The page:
3. Conflict between University Faculties as the Empirical Expression of Perpetual Peace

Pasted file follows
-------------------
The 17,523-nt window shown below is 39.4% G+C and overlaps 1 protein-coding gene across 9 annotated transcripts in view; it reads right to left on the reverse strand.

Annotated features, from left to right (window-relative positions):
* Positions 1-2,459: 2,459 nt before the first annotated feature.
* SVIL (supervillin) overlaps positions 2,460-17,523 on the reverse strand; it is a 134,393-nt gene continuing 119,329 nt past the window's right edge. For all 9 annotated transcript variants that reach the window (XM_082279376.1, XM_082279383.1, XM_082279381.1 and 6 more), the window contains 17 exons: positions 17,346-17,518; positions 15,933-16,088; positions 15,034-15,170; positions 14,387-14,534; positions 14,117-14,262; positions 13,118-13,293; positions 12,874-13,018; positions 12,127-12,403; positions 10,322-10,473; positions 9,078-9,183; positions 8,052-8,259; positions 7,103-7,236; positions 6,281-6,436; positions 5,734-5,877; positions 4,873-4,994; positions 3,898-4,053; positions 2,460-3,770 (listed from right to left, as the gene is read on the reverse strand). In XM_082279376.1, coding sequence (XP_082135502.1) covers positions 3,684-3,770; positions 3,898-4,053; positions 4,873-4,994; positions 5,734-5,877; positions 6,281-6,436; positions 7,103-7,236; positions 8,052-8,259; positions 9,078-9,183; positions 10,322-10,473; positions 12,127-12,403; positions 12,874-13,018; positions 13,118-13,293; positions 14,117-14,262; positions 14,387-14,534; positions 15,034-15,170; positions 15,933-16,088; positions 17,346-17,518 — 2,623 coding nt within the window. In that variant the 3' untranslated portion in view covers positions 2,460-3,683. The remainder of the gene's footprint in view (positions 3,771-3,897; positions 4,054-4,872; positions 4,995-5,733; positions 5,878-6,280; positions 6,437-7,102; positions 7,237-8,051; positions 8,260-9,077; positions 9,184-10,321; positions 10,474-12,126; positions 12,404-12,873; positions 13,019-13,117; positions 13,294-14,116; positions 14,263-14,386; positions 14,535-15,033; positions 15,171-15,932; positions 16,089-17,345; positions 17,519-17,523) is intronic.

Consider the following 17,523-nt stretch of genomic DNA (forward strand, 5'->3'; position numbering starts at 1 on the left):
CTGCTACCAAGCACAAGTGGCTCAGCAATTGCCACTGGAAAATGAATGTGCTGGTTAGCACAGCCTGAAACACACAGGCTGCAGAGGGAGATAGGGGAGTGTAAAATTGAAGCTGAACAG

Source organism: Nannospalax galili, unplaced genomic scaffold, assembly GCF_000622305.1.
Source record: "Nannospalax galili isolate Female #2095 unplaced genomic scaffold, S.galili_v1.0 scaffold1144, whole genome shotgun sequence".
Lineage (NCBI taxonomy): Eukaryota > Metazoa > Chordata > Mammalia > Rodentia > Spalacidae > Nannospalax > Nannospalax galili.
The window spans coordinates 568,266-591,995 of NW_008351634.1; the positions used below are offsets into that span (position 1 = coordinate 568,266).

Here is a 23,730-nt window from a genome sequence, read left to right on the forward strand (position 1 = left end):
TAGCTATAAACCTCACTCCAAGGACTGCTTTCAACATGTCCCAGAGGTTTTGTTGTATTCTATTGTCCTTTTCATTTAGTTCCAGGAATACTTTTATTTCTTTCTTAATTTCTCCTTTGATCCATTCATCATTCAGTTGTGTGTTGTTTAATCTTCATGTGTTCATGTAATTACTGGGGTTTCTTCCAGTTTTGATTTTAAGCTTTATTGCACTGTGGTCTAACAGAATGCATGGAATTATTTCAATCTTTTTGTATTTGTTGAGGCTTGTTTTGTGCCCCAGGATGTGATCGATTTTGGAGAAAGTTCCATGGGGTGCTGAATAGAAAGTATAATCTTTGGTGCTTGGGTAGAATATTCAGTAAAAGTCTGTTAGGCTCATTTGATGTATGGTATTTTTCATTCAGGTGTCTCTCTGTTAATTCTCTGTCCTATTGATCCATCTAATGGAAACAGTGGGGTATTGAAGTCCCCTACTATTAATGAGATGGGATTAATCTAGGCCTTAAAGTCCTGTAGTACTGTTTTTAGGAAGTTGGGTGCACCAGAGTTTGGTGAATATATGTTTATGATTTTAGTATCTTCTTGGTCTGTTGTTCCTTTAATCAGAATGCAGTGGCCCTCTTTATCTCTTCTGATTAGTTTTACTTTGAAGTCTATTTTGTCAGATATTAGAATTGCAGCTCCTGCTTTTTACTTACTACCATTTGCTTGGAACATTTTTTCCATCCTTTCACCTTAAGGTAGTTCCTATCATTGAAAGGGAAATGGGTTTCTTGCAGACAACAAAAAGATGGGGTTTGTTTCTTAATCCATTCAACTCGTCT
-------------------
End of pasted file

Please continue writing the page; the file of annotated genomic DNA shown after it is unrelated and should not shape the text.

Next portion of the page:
Having briefly reviewed the content of Kant’s masterpiece on peace, we should hardly be surprised to find that the last book Kant penned with his own hand—published just three years after Perpetual Peace—expounded on the very issue his earlier work had alluded to as the context where the transcendental condition for peace can be empirically realized: the empirical reality of academic debate between university faculties. In his 1798 book, The Conflict of the Faculties, Kant offers a philosophical interpretation of the actual structure of the Prussian university system, portraying it as a vehicle for promoting just the sort of open public conflict between philosophers and various types of “professionals” that his previous work had treated as a transcendental condition for peace. The universities of Kant’s day had a far simpler structure than our contemporary universities typically do. Instead of a seemingly endless array of departments grouped into a smaller but still indeterminate number of faculties, the whole system consisted of four faculties divided into two types. The three “higher” faculties of law, medicine, and theology, were charged with the task of training the professionals (i.e., lawyers, doctors, and priests) whose task was to assist the public in solving problems relating to their property, their health, and their moral/spiritual well-being, respectively. The fourth faculty, philosophy, was called the “lower” faculty because its job was not to train professionals but to educate, examine, and if necessary, chasten all the other faculties in matters pertaining to reason. Kant’s book is divided into three parts, devoted (at least in theory) to an explanation of how the philosophy faculty engages in creative conflict with each of the three higher faculties.